Removing Google fonts

Have you ever stopped to think about the impact of the fonts you use on your website? Well, a few years ago, I did. And that’s when I decided to bid farewell to Google Fonts.

As someone who loves creating interesting and visually appealing websites, using stock OS fonts seemed like a step in the right direction. Not only does it make my sites load faster, but it also eliminated any concerns about Google’s potential tracking practices (which the EU has raised valid concerns about).

Last year I mentioned that I was swapping Google Fonts for Bunny Fonts. This was a great first step, but I’ve since gone further and removed Google Fonts from my web design toolkit altogether. Here’s why.

The Need for Speed and Privacy

We want our websites to load quickly and smoothly so that visitors can navigate effortlessly through our content. By ditching Google Fonts and relying on stock OS fonts instead, I found that my sites were noticeably faster.

And here’s an added bonus: by removing Google Fonts from the equation, I also eliminated any lingering worries about privacy and data tracking. With increasing concerns over online privacy and security issues, ensuring that your website doesn’t unintentionally expose visitors’ information is more important than ever.

Embrace Fallback Fonts

“But what if the font doesn’t exist on a visitor’s device?” This is where fallback fonts come into play.

By carefully selecting good fallback fonts for your website design, you can ensure that even if a specific font isn’t available on a user’s device or browser, your site will still look visually pleasing across various platforms, albeit not entirely the same.

Embrace Browser Differences

When I worked in the corporate world there was a lot of emphasis on making websites “look like the mockups”, but this simply isn’t realistic. Trying to achieve pixel-perfect consistency across all browsers can be a never-ending battle.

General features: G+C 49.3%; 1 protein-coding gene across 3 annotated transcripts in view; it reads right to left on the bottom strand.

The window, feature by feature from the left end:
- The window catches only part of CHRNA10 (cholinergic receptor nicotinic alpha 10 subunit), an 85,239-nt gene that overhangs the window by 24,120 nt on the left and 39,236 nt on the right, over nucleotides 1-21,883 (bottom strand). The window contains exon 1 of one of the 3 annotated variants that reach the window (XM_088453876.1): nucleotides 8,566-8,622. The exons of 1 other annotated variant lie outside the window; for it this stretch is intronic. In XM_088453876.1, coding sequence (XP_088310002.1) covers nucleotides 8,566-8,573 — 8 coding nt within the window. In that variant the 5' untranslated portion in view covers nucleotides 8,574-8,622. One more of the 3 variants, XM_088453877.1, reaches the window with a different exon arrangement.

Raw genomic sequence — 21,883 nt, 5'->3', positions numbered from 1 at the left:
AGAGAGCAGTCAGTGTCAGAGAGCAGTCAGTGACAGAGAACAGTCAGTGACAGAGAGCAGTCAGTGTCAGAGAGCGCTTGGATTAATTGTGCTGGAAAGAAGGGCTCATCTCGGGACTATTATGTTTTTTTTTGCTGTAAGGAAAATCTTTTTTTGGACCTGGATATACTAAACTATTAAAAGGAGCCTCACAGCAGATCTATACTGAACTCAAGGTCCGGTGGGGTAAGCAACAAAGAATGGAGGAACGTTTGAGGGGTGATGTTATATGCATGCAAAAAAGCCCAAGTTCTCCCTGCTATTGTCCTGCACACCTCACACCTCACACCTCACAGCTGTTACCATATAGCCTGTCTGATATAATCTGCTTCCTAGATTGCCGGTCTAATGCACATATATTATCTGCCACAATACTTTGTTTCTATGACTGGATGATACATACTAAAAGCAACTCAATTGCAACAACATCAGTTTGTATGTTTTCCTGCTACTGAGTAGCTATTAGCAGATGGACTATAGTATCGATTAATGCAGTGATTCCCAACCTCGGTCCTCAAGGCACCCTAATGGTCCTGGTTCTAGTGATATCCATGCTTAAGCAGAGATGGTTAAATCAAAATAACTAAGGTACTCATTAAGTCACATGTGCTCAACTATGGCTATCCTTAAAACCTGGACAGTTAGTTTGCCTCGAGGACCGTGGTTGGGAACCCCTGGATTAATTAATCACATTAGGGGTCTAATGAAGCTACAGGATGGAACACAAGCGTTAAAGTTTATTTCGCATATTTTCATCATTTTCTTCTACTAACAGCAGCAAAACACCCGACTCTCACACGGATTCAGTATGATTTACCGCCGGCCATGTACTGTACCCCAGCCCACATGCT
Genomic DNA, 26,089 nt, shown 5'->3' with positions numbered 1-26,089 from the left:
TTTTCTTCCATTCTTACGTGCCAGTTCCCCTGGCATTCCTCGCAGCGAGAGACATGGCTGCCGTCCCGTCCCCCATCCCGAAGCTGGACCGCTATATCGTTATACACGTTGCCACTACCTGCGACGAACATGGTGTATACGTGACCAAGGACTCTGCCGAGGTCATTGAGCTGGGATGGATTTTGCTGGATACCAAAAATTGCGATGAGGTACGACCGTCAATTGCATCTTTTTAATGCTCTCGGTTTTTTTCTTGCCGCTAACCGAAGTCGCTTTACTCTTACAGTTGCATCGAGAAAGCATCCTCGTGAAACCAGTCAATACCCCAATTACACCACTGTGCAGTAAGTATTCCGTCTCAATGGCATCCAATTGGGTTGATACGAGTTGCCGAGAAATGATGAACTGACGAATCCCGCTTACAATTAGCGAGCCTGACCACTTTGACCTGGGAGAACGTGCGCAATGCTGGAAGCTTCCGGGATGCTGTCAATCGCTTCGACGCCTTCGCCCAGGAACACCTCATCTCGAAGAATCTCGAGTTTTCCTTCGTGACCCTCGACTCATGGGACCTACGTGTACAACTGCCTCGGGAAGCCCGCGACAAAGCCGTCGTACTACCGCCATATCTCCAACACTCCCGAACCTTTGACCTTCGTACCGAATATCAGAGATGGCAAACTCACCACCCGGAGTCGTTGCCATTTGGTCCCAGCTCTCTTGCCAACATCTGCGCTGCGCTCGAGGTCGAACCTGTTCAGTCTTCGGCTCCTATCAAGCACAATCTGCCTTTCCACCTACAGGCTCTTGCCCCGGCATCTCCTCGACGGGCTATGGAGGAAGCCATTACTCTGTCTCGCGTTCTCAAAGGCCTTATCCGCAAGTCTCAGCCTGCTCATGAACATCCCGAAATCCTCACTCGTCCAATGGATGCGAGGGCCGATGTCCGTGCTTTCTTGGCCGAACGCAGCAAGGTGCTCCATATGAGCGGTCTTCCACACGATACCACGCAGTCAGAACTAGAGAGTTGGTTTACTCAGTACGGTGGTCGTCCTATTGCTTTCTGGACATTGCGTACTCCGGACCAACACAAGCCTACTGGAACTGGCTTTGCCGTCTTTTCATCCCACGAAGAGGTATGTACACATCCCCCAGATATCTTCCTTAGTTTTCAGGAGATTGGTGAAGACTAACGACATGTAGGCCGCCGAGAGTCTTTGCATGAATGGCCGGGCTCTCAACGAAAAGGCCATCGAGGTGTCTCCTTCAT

Instead of worrying about minor visual discrepancies, I prefer to focus on creating a user-friendly and engaging experience. I would much prefer a fast loading website that gets users the information they want as quickly as possible, to one that has exactly the same font everywhere. After all, as long as your content is accessible and well-presented, a slightly different rendering of fonts on various browsers won’t actually change anything.

Leveraging ElementalCSS Framework

Now, you might be wondering how exactly I managed to make this transition away from Google Fonts while still maintaining beautiful typography on my websites. Well, let me introduce you to my secret weapon: the ElementalCSS framework.

I’ve mentioned this a couple of times recently and I will probably keep doing that cos I love it and it makes building websites so much quicker.

ElementalCSS is a CSS framework that does “just enough”, and part of this includes having a bunch of CSS font stacks that don’t require Google Fonts.

So there you have it – my personal journey of removing Google Fonts from my web design toolkit. By embracing stock OS fonts, ensuring proper fallback options, embracing browser differences without losing sleep over them, and leveraging frameworks like ElementalCSS, I’ve been able to create visually captivating websites that load quickly and respect users’ privacy.

Was it good/ useful/ a load of old rubbish? Let me know on Mastodon, or BlueSky (or Twitter X if you must).

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